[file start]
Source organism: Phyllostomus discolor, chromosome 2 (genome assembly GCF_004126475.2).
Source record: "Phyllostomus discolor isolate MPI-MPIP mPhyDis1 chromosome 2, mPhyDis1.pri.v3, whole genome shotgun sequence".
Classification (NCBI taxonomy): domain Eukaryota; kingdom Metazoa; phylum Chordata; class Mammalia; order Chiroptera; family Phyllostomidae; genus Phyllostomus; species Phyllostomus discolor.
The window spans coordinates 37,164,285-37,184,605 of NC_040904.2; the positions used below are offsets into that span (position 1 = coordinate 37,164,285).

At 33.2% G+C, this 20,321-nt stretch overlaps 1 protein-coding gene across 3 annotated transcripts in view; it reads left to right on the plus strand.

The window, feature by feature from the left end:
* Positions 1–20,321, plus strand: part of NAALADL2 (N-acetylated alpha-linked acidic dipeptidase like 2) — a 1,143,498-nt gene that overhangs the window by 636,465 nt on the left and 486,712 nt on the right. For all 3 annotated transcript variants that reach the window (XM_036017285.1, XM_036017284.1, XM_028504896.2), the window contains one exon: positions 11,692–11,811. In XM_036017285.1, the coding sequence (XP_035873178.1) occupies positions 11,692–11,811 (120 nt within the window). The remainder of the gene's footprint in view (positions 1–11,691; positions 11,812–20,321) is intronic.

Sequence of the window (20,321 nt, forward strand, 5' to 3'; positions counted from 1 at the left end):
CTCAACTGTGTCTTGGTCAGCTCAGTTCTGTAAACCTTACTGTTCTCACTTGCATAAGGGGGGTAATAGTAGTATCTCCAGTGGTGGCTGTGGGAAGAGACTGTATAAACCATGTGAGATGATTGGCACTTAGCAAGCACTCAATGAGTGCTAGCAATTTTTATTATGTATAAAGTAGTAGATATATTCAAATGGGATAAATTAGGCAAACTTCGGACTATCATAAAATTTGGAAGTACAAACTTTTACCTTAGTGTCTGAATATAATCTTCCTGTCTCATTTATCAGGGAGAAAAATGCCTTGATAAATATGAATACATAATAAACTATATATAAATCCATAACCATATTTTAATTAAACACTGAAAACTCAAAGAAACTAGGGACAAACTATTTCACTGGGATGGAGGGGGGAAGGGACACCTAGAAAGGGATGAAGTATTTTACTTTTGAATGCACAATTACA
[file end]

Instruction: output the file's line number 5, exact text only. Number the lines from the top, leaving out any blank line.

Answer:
At 33.2% G+C, this 20,321-nt stretch overlaps 1 protein-coding gene across 3 annotated transcripts in view; it reads left to right on the plus strand.